Friday, September 25, 2009

This Is What Happens When You (Actually I) Blog at 5:30 AM

It seems I'm having trouble linking to the NY Times article about Jan Brett and her fabulous life, home in the Berkshires, and show chickens. I'll try again soon. Happy weekend!

Not So Starving Artist

I've always loved Jan Brett's books, especially The Mitten and the Christmasy ones. This piece in the NY Times makes me like her all the more. It also makes me a little jealous.

Tuesday, September 22, 2009

Frog and Toad Are Friends of Mine!

Recently I found myself shopping for a small gift to give a three year old girl who just became a big sister. Arnold Lobel's sweet and funny Frog and Toad Are Friends fit the bill perfectly. When my six year old son came home from school last week saying he needs to read for twenty minutes each day as homework, I headed to the library to check out a whole stack of Frog and Toad books. When he saw them, Ethan told me, "You rock, Mom!" I'm sorry, but life doesn't get much sweeter than that. Although listening to him giggle his way through Frog and Toad Together last night was pretty great also. He loved how Toad lost his mind when he lost his list of things to do. Toad couldn't chase after the list because that wasn't one of the things written on the list of things to do. Don't we all love a good neurotic?! Arnold Lobel was a genius, and by the way, he illustrated the Miss Suzy book I mentioned back in Old School week.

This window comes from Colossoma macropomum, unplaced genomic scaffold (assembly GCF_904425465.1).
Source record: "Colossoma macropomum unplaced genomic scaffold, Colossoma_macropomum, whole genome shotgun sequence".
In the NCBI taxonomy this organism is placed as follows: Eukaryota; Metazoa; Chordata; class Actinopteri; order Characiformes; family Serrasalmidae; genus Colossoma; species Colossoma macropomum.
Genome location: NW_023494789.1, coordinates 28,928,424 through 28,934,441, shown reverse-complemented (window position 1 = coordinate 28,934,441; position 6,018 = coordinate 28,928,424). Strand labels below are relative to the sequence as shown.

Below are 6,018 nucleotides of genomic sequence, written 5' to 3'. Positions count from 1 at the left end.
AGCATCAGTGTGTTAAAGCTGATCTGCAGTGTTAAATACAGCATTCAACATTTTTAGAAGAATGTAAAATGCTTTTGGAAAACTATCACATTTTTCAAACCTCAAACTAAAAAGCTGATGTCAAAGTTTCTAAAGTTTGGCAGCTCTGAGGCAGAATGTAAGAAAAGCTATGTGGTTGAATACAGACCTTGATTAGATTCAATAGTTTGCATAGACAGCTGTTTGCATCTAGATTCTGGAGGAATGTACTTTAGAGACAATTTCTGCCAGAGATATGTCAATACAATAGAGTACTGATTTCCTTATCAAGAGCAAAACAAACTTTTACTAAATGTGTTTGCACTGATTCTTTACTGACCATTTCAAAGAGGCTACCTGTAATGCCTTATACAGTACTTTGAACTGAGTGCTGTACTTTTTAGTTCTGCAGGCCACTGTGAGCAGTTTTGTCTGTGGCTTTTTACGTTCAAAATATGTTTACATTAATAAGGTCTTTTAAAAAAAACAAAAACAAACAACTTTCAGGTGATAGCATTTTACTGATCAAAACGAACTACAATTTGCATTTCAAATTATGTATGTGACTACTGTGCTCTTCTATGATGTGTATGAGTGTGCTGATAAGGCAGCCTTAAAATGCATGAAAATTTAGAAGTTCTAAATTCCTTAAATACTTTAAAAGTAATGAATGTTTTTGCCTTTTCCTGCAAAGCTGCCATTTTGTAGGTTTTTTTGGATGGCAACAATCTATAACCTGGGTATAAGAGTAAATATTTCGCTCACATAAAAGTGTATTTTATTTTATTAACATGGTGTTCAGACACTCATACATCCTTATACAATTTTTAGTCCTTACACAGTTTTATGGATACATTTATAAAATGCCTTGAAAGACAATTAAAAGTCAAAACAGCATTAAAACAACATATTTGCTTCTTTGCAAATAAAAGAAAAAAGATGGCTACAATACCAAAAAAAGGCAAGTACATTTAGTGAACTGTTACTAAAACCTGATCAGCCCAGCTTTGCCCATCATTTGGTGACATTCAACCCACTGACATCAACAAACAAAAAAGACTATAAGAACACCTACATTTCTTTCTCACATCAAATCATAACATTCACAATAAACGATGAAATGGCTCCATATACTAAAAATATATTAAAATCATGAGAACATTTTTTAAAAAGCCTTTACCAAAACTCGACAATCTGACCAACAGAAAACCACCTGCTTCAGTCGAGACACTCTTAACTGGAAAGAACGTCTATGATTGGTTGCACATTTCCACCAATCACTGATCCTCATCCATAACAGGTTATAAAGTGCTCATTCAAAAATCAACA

Friday, September 18, 2009

Foodie Friday During Old School Week

School is back in session, and no matter what I pack in my kids' school lunches, they get off the school bus, "Starving!" and "Sooooo Hungry!" Therefore, the topic of after school snacks has been much on our minds and in our conversations. These children are not satisfied with what was a perfectly acceptable after school nosh when I was a kid: pretzels and juice. They want cheeses and nuts, pomegranates and petit fours. Well, maybe they're not that demanding, but still...

While I was lecturing them recently on this topic, they reminded me that Harriet from Harriet the Spy ate a slice of cake and a glass of milk after school every single day. While they all love cake, they did think a slice of it each day would get old.

Then Ethan told me about an "old fashioned snack kids ate a really long time ago." He went on to explain how moms in the olden days would put peanut butter and sometimes raisins inside a stalk of celery. This was all related in a "Can you imagine?" sort of way. Can I imagine? Those ants on a log, while never a staple in the house I grew up in, showed up regularly at class parties and friends' houses in my youth. That is an old school snack never to show up again in schools with all of the nut allergy awareness these day.

I've got cucumber slices, grapes, and Ritz crackers ready for when my kids come home today. A tall stack of Ritz crackers was a favorite after school snack for me years ago. What was your favorite after school snack?

Thursday, September 17, 2009

Look Out, Container Store; We're Talking Old School Storage Today